“What’s taking you so long?”

“Oh, I just decided that while I’m up here I might as well clean up a bit. Here,” she said, sliding two boxes across the attic floor toward me. “You can help by shredding these old cancelled checks.”

I started to protest, but then I looked at the date on one check that was seeking to escape the box and its fate. Nineteen hundred ninety-one. (How long do the experts suggest one should keep old checks? Five years?)

What I at first thought might take an hour or so ended up taking most the rest of the day. I accomplished nothing on my packed to-do list.

As much as I hate throwing stuff away (not true garbage, like empty soup cans, mind you, but really valuable things, like books, especially books), I found that shredding those checks and cleaning up the attic offered some side benefits. One was the discovery of where all our money had gone in nearly three decades. (I should have bought stock in Walmart, and we surely ate a lot of pizza when the kids were growing up. I also now know how I built my library to the enrichment of Borders, Barnes and Noble, Books-a-Million, McKay’s Used Books, and half a dozen other booksellers. And we won’t even think about how much I put into my model railroad layouts during those years!)

But tucked among the cancelled checks were other gems that sparked a flood of memories. Two of our daughters’ savings passbooks. (They were obviously learning well and applying lessons about working and developing a saving habit.) Closing papers on the purchase of our first house. A pediatrician’s bill. (And to think that we complained about the cost of health care back then!) A fading photo the realtor had taken of his sign in front of our first house when he listed it for sale before we moved to the South. Three of our girls and two of their playmates were crowded around the sign. (One of those playmates I recognized, but who was that other kid? Did she just decide to photo-bomb the shot? That term wasn’t used back then, but people somehow made it into other people’s photos anyway.)

Perhaps the memories conjured by those items had something to do with how long it took me to shred all those checks and other “stuff.” Or maybe it was the stack of old newspapers, all allegedly “of historical significance,” that my wife brought down from the attic while I was shredding.

“Go through these,” she said in her most teacher-like voice. “You don’t need to keep all of them.”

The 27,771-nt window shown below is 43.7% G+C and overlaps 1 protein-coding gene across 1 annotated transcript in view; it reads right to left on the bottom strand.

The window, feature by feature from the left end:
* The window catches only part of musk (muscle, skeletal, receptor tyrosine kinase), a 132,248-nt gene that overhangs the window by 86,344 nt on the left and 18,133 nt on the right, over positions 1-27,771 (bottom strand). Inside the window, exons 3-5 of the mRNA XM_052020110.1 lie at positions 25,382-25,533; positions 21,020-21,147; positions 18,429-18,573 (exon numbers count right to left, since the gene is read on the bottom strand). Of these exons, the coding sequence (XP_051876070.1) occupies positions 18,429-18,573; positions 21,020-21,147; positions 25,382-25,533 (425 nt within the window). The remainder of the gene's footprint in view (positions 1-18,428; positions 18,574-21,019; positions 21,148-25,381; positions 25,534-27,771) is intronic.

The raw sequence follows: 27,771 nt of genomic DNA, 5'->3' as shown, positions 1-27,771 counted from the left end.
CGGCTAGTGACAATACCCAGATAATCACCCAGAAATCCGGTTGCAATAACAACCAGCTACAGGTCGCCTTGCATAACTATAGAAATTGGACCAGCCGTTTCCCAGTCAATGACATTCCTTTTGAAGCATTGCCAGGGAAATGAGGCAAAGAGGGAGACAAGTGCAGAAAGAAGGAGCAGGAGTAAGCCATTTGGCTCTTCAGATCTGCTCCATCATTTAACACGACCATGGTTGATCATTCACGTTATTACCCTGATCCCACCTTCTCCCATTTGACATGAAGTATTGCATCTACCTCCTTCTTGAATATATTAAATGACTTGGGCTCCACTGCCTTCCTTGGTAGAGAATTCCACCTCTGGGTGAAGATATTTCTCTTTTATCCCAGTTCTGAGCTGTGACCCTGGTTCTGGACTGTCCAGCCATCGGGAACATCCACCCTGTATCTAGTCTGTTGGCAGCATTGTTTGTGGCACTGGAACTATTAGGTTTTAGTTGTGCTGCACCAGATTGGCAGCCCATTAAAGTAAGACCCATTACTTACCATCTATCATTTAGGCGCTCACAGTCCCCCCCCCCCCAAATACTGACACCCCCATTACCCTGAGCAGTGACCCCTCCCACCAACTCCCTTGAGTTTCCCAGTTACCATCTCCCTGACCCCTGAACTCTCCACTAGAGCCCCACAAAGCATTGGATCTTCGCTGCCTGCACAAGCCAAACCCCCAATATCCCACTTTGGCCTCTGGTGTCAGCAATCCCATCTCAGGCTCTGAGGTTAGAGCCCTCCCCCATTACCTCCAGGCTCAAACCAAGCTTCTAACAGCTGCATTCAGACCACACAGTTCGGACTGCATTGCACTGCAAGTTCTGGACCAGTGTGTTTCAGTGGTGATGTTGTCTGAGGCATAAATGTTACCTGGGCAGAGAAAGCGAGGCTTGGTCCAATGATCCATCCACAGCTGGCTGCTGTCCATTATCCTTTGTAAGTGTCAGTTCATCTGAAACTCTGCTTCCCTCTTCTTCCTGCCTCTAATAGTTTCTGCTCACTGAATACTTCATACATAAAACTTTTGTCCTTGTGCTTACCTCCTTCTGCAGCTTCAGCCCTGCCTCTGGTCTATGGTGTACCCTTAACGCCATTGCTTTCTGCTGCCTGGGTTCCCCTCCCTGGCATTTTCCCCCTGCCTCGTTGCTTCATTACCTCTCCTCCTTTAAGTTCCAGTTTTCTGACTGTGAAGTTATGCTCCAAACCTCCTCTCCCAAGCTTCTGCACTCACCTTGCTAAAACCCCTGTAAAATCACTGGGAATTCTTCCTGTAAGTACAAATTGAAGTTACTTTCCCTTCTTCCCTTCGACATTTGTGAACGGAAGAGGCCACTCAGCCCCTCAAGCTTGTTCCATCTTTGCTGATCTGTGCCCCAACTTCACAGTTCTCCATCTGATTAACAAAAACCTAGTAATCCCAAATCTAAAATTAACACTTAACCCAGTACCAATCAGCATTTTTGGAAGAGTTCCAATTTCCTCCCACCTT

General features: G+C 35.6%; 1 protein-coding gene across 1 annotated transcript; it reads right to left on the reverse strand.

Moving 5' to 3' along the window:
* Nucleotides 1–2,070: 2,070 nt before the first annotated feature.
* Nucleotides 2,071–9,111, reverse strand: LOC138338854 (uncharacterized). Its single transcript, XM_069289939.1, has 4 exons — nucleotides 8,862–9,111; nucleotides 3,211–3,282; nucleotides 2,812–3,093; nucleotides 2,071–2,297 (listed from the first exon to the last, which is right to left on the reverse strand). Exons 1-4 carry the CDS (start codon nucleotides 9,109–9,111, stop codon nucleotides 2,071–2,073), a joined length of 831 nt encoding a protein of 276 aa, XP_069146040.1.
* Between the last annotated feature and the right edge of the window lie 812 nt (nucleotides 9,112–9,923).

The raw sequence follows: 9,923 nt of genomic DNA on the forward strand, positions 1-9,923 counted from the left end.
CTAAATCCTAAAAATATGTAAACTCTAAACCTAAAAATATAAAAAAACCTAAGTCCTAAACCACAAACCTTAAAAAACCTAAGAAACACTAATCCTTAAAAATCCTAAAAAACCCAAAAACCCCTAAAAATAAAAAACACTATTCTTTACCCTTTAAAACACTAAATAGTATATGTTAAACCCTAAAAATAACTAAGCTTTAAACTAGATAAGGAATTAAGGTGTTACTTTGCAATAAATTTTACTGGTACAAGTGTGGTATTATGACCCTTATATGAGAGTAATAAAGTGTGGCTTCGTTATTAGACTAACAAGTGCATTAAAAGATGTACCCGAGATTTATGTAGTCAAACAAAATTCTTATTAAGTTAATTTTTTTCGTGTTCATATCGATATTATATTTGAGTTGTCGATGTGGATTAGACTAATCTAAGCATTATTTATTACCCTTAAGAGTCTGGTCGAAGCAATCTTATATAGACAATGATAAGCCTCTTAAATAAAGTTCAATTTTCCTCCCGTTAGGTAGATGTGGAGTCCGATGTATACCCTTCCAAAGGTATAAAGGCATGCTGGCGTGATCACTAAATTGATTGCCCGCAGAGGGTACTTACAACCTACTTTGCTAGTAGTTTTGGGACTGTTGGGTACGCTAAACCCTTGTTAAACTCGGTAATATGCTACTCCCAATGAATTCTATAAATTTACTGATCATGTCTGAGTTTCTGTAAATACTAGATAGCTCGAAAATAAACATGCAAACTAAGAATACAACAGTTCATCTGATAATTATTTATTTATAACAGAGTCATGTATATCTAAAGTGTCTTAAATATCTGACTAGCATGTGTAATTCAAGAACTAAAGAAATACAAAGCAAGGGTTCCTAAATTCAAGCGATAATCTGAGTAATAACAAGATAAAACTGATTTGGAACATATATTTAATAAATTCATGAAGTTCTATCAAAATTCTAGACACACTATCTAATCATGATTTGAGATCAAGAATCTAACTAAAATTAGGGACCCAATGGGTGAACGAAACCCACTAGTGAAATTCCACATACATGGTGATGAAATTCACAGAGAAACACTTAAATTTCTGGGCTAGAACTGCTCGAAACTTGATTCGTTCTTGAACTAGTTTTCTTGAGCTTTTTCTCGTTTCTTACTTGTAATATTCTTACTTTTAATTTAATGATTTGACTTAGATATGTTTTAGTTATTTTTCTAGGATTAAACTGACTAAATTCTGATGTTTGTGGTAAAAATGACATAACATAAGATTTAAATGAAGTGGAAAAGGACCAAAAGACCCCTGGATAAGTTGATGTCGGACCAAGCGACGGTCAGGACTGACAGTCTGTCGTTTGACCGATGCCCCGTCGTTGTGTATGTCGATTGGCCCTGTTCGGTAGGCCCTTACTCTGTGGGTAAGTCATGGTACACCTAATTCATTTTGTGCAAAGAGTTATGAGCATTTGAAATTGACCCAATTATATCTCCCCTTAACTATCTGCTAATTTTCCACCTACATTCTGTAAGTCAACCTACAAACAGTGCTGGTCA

I flipped through the stack, glancing at the headlines. I witnessed history before my very eyes.


SNOWBOUND! (about a paralyzing storm that had hit East Tennessee in mid-March one year)



BUSH: GET OUT BY HIGH NOON (prelude to Operation Desert Storm)

BUSH, GORE IN NAIL-BITER (2000 presidential election)

NATIONAL TRAGEDY (9-11 terrorist attacks)

And then there was the 28-page special edition celebrating the national football championship won by the Tennessee Vols. How could I consign that historic document to the trash pile?!

I grimaced, sighed, and sadly threw the remaining two-thirds of the papers into the trash bag, including (not without great pain) the front page that exulted in UT’s come-from-behind, 35-34 win over Notre Dame.

Now my wife sees a cleaner, less-cluttered attic. The ceiling joists sigh with relief. And I see a plethora of possible writing ideas and memories. Maybe I did accomplish something that day after all. It just wasn’t on my to-do list.

Are you looking for writing ideas? Have you considered cleaning out your attic lately?

Disappointment Turns Into a Positive Conclusion

My wife and I recently took a short trip to relax and celebrate our wedding anniversary. We went to the Smoky Mountains, where we frequently took our girls camping when they were growing up. We especially were interested in driving the Cades Cove Loop after so many years away, hoping to see the wildlife for which the Loop is famous: bears, deer, turkeys, and maybe even elk, which were reintroduced in the park several years ago.

But we were in for a series of disappointments. No sooner had we turned onto Little River Road at the Sugarlands Visitors Center and headed toward the Cove than we saw the sign: Cades Cove Loop was closed to vehicle traffic on Wednesdays. It was Wednesday. The itinerary and schedule for our entire two-day visit was turned on its head. We salvaged part of the day’s activities by having our scheduled picnic lunch at Metcalf Bottoms, but our drive around the Loop would have to wait until Thursday.

So we returned to Sevierville via Pigeon Forge with all its traffic, which was surprisingly heavy in spite of the Covid restrictions, including wearing suffocating masks in 97-degree temps with 90 percent humidity. We tried to make the best of our topsy-turvy plans by stopping to play a round of putt-putt. Without a cap, I got sunburned even along the part in my hair.

Learning from the motel clerk that cars began lining up at the Loop entrance as early as 5:00 a.m., we rose early, before the continental breakfast or even the grab-and-go bags were ready, and headed back to the Cove. We kept a sharp lookout for wildlife once again, knowing that the critters would be apt to appear in the near-dawn dimness.